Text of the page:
The Soft-Power Fallacy
In May, Barack Obama delivered the commencement address to West Point’s 2010 graduating class and offered high praise for the accomplishments of the American military—including the most unabashed appreciation of the achievement of U.S. forces in Iraq he has ever put forth. “This is what success looks like,” he said, “an Iraq that provides no safe-haven to terrorists; a democratic Iraq that is sovereign, stable, and self-reliant.” But before an audience of some 1,000 men and women in uniform, the commander in chief chose to focus on the nonmilitary dimension of advancing America’s interests.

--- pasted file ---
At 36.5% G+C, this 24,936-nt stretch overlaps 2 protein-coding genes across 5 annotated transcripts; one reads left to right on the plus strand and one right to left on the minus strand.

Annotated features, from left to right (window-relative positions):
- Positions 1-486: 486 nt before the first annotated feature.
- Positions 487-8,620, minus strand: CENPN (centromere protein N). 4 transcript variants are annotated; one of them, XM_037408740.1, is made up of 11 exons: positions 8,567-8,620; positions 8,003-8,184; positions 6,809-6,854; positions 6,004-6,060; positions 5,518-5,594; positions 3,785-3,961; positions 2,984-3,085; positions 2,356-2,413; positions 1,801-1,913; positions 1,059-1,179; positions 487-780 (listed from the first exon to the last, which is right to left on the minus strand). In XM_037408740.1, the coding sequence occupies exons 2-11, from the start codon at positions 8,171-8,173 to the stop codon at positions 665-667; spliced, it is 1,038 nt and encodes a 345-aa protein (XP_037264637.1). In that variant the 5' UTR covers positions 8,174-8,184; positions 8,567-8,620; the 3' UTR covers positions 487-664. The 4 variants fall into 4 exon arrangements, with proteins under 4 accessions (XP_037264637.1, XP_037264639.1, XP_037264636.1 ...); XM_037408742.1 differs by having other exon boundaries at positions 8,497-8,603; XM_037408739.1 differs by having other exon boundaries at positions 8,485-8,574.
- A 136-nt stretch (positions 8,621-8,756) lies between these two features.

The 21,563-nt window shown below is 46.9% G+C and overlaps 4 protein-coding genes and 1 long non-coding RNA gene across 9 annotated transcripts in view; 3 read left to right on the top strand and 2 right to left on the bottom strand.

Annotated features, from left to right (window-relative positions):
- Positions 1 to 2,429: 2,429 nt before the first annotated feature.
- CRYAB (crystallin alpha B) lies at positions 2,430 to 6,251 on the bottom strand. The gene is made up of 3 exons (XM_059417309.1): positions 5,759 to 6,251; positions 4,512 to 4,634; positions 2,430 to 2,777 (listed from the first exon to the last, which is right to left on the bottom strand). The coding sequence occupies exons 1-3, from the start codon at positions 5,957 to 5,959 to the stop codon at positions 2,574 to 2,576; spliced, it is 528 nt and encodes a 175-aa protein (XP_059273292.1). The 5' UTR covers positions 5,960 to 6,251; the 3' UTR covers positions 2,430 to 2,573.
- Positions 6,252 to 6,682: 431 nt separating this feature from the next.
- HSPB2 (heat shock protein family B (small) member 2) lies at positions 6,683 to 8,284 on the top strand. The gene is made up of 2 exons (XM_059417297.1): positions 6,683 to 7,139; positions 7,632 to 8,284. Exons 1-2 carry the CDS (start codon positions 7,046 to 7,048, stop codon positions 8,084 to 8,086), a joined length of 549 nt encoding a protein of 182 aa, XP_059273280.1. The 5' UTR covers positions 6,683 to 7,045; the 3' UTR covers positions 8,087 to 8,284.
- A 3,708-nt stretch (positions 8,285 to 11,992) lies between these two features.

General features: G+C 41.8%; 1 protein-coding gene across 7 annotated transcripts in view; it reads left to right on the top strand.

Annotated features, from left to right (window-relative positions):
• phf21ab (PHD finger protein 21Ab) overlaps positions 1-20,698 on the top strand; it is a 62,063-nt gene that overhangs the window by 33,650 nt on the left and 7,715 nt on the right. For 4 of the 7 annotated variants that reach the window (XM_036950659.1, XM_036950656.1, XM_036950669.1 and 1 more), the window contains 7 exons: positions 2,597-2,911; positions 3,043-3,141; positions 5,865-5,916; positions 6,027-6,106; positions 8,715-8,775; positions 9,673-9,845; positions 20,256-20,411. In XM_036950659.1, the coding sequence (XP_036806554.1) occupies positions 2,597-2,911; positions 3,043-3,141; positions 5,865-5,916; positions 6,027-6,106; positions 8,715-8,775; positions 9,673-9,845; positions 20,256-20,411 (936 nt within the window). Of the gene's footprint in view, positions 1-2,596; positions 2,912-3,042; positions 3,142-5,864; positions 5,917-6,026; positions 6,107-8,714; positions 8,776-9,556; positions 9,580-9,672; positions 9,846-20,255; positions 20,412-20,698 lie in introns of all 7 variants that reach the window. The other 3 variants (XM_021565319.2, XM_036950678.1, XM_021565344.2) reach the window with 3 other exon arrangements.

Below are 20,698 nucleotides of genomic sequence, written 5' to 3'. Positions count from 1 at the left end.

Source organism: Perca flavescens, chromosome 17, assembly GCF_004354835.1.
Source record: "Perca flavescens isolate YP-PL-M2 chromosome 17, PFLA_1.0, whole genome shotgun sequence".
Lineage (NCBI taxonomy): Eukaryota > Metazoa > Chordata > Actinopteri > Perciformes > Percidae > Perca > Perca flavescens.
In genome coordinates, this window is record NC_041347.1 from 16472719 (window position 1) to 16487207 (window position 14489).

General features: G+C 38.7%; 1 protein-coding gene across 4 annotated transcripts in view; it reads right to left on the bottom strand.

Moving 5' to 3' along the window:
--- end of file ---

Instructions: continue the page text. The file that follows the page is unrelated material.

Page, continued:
“We cannot leave it to those in uniform to defend this country,” he said. “We have to make sure that America is building on its strengths.” Foremost, this will require “steps we take at home.” Such steps include a concentration on child education, developing clean energy, and unlocking the mysteries of science. Abroad, a vigorous engagement effort will keep us from “stepping out of the currents of cooperation.”
About the Author
Abe Greenwald is associate editor of COMMENTARY.